Chris Csíkszentmihályi is European Research Area Chair at Madeira Interactive Technology Institute, and is director of the the RootIO Project, a sociotechnical platform for community radio.
Csíkszentmíhályi has been a professor at colleges, universities, and institutes, including Distinguished Visiting Professor of Art and Design Research at Parsons the New School for Design. He cofounded and directed the MIT Center for Future Civic Media (C4), which was dedicated to developing technologies that strengthen communities. He also founded the MIT Media Lab's Computing Culture group, which worked to create unique media technologies for cultural and political applications. Trained as an artist, he has crossed between new technologies, media, and the arts for 16 years, lecturing, showing new media work, and presenting installations on five continents and one subcontinent. He was a 2005 Rockefeller New Media Fellow, and a 2007-2008 fellow at Harvard's Radcliffe Institute for Advanced Study, and has taught at the University of California at San Diego, Rensselaer Polytechnic Institute, and at Turku University. He sits on the advisory board of the DATACTIVE ERC project at U. Amsterdam and the Digital Civics and the EPSRC Centre for Doctoral Training in Digital Civics at Newcastle University.
The Center for Civic Media works to develop social and technical systems that allow communities to research and reflect on their condition, and to take action in their interests. Under Csíkszentmíhályi's leadership the Center produced significant research and shed enterprises that are influential and active nearly a decade later, including publiclab.org, sourcemap.com, and betweenthebars.org. Works ranged from mapping and blogging systems for Gaza, to space-based wikis of unusual features of a community, to work with citizens groups from Zimbabwe to New York trying to assert their interests against oppressive, top-down interference. Csíkszentmihályi led the extrAct research project, a large-scale effort to bring software-based tools for collective action to parts of the US that are heavily affected by oil and natural gas drilling.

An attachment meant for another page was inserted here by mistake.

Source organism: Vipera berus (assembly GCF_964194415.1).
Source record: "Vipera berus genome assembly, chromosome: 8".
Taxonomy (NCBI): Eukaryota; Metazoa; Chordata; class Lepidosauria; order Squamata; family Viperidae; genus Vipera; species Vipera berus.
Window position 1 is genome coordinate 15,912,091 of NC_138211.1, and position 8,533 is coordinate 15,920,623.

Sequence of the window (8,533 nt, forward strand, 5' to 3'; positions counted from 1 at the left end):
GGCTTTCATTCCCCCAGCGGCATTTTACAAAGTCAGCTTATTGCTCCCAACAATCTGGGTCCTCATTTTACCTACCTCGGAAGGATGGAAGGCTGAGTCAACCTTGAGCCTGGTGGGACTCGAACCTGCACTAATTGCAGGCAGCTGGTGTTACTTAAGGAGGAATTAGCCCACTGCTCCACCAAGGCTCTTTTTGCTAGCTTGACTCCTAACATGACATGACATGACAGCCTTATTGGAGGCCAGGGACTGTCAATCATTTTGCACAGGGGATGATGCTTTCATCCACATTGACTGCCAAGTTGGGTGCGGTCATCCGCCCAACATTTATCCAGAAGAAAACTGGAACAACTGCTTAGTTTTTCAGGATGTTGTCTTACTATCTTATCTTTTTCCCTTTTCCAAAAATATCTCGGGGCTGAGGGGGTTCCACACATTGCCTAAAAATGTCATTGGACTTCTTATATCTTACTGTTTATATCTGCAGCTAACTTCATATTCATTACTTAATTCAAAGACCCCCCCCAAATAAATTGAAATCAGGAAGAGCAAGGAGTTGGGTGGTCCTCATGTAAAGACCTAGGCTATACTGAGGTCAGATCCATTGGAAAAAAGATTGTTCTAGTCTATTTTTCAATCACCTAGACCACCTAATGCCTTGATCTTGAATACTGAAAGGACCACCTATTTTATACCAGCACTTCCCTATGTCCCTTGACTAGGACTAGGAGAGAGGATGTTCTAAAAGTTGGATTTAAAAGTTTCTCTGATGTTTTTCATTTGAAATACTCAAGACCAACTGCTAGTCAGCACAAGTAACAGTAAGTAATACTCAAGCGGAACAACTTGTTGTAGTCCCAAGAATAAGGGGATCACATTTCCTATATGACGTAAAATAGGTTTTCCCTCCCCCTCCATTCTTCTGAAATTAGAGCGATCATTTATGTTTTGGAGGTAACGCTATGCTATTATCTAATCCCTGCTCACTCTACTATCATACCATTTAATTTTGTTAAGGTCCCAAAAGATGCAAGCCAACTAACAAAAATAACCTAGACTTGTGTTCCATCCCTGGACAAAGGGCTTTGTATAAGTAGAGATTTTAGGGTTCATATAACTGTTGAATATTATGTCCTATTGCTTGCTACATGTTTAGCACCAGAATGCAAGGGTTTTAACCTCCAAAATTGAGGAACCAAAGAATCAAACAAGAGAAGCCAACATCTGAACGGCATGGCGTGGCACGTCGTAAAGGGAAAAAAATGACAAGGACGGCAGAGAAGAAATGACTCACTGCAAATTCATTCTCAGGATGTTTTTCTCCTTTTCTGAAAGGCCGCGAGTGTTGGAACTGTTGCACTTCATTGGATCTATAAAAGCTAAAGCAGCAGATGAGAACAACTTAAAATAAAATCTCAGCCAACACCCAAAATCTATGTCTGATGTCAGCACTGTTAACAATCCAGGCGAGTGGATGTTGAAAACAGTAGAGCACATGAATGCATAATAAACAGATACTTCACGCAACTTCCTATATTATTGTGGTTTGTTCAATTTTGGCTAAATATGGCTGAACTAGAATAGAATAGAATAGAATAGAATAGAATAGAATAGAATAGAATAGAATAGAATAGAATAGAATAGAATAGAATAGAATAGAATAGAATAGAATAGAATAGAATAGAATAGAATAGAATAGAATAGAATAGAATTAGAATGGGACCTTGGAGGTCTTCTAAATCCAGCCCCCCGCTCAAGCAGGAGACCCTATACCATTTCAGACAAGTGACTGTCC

Csíkszentmihályi’s Computing Culture research group is known for developing political technologies that rebalance power between citizens, corporations, and governments. From Afghan Explorer, a tele-operated robot journalist designed to bypass Pentagon and Taliban press censorship, to txtMob, a mobile phone based activist system that enabled highly effective protests at the 2004 RNC and DNC, these systems range from working proofs of concept to widely used and distributed tools. The group also works to develop technologies of empathy, including Cherry Blossoms, an automatic pamphlet distribution system to memorialize civilian war deaths, or OMO, the sympathetic breathing robot. Computing Culture projects won various awards, were featured from CNN Live to the New York Times Magazine's Best of Design, to Wired and Make. Some of its projects were direct antecedents to major contemporary technologies: for example, txtMob was directly modeled by the Odeo company when it pivoted to become Twitter. Graduates like Limor Fried and Ayah Bdeir are two of the most successful women in tech, running AdaFruit Industries and LittleBits, respectively.
Grounded in his work in civic media, Csíkszentmihályi’s current Rootio project (with Jude Mukundane) works to make community radio networked, interactive, and scalable, but still inexpensive, while maintaining roots in small, linguistically diverse communities. RootIO has been featured in New Scientist, Publico, and New Vision, and is currently serving four communities in Uganda. Under a Horizon2020 action that Csíkszentmihályi is coordinating, RootIO stations will be launched in Romania, Ireland, Portugal, and Cabo Verde.